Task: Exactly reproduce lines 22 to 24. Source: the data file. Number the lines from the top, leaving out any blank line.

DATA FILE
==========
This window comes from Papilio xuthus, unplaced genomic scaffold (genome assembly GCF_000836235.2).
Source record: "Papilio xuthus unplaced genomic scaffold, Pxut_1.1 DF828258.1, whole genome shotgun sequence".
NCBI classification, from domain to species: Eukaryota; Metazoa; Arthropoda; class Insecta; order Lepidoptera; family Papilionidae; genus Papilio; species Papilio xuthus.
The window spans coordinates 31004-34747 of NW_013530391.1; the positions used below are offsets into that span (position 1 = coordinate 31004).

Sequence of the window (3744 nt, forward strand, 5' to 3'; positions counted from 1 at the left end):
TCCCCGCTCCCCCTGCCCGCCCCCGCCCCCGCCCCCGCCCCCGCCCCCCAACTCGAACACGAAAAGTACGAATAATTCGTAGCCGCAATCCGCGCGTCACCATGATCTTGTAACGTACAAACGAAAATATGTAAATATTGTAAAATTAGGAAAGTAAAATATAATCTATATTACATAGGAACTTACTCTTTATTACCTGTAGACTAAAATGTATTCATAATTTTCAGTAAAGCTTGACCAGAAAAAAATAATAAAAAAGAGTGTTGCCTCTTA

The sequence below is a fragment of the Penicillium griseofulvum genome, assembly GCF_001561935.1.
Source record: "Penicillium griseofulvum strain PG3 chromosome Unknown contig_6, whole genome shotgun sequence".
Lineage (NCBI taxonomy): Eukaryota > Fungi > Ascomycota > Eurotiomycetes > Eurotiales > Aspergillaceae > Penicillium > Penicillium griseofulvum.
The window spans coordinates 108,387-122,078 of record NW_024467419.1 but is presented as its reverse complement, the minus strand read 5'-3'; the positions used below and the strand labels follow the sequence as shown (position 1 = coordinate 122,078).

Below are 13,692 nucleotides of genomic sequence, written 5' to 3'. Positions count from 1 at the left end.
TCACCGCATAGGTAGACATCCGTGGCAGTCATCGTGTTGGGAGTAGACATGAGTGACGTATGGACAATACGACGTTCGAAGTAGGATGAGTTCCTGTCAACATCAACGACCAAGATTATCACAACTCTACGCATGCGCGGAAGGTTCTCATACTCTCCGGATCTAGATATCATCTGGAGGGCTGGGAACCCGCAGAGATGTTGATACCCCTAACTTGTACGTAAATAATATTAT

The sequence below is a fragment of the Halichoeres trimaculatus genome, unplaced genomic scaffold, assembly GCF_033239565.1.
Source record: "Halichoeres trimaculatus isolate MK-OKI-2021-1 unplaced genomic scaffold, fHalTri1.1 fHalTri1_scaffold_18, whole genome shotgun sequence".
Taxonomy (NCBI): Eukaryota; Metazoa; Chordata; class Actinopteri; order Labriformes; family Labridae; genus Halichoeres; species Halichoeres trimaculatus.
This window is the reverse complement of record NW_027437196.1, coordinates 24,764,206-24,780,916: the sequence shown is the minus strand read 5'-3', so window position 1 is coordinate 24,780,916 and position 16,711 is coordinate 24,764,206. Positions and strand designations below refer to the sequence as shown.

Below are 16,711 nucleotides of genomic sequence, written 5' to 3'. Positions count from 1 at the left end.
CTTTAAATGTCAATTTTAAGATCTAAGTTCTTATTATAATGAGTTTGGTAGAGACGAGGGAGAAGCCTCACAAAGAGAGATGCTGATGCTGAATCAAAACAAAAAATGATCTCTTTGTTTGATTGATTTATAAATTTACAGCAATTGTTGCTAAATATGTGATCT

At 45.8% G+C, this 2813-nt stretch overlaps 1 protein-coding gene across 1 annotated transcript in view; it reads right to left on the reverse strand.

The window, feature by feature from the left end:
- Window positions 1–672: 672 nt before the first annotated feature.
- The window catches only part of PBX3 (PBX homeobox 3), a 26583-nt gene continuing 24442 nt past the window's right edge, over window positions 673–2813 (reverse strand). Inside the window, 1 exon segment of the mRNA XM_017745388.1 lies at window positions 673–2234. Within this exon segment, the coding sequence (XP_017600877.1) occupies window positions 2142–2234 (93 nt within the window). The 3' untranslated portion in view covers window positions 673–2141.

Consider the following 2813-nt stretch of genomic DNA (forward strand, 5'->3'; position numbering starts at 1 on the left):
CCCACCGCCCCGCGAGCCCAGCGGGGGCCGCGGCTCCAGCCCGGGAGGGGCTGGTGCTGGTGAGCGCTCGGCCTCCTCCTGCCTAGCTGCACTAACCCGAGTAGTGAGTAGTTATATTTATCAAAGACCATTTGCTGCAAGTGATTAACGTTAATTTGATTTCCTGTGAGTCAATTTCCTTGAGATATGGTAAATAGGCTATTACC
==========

- The window catches only part of PBX3 (PBX homeobox 3), a 26583-nt gene continuing 24442 nt past the window's right edge, over window positions 673–2813 (reverse strand). Inside the window, 1 exon segment of the mRNA XM_017745388.1 lies at window positions 673–2234. Within this exon segment, the coding sequence (XP_017600877.1) occupies window positions 2142–2234 (93 nt within the window). The 3' untranslated portion in view covers window positions 673–2141.

Consider the following 2813-nt stretch of genomic DNA (forward strand, 5'->3'; position numbering starts at 1 on the left):
CCCACCGCCCCGCGAGCCCAGCGGGGGCCGCGGCTCCAGCCCGGGAGGGGCTGGTGCTGGTGAGCGCTCGGCCTCCTCCTGCCTAGCTGCACTAACCCGAGTAGTGAGTAGTTATATTTATCAAAGACCATTTGCTGCAAGTGATTAACGTTAATTTGATTTCCTGTGAGTCAATTTCCTTGAGATATGGTAAATAGGCTATTACC